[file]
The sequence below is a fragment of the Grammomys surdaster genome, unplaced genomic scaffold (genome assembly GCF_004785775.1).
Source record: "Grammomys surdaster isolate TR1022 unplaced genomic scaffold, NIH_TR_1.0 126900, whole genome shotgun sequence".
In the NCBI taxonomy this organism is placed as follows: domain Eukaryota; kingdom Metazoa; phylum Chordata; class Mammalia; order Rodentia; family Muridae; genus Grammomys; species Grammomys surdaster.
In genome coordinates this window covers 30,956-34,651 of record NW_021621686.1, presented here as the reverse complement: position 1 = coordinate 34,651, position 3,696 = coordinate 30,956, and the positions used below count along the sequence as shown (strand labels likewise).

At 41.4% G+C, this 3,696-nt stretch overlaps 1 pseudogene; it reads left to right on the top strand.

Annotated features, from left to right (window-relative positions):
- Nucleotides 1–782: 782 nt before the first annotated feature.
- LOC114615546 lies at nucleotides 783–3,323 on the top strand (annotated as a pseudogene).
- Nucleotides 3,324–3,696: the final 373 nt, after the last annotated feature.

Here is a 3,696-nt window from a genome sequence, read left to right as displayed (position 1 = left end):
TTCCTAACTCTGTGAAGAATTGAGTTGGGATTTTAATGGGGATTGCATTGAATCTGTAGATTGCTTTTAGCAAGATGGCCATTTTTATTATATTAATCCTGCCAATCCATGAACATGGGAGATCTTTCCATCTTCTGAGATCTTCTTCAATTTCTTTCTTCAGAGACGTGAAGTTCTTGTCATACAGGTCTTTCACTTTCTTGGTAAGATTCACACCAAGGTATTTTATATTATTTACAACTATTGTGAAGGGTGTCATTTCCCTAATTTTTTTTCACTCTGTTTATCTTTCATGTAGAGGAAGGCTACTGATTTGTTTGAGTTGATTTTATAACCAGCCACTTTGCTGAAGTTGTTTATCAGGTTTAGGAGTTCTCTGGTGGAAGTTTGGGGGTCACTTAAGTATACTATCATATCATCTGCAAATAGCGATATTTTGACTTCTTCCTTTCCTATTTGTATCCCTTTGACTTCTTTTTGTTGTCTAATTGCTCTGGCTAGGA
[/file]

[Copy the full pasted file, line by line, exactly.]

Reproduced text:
The sequence below is a fragment of the Grammomys surdaster genome, unplaced genomic scaffold (genome assembly GCF_004785775.1).
Source record: "Grammomys surdaster isolate TR1022 unplaced genomic scaffold, NIH_TR_1.0 126900, whole genome shotgun sequence".
In the NCBI taxonomy this organism is placed as follows: domain Eukaryota; kingdom Metazoa; phylum Chordata; class Mammalia; order Rodentia; family Muridae; genus Grammomys; species Grammomys surdaster.
In genome coordinates this window covers 30,956-34,651 of record NW_021621686.1, presented here as the reverse complement: position 1 = coordinate 34,651, position 3,696 = coordinate 30,956, and the positions used below count along the sequence as shown (strand labels likewise).

At 41.4% G+C, this 3,696-nt stretch overlaps 1 pseudogene; it reads left to right on the top strand.

Annotated features, from left to right (window-relative positions):
- Nucleotides 1–782: 782 nt before the first annotated feature.
- LOC114615546 lies at nucleotides 783–3,323 on the top strand (annotated as a pseudogene).
- Nucleotides 3,324–3,696: the final 373 nt, after the last annotated feature.

Here is a 3,696-nt window from a genome sequence, read left to right as displayed (position 1 = left end):
TTCCTAACTCTGTGAAGAATTGAGTTGGGATTTTAATGGGGATTGCATTGAATCTGTAGATTGCTTTTAGCAAGATGGCCATTTTTATTATATTAATCCTGCCAATCCATGAACATGGGAGATCTTTCCATCTTCTGAGATCTTCTTCAATTTCTTTCTTCAGAGACGTGAAGTTCTTGTCATACAGGTCTTTCACTTTCTTGGTAAGATTCACACCAAGGTATTTTATATTATTTACAACTATTGTGAAGGGTGTCATTTCCCTAATTTTTTTTCACTCTGTTTATCTTTCATGTAGAGGAAGGCTACTGATTTGTTTGAGTTGATTTTATAACCAGCCACTTTGCTGAAGTTGTTTATCAGGTTTAGGAGTTCTCTGGTGGAAGTTTGGGGGTCACTTAAGTATACTATCATATCATCTGCAAATAGCGATATTTTGACTTCTTCCTTTCCTATTTGTATCCCTTTGACTTCTTTTTGTTGTCTAATTGCTCTGGCTAGGA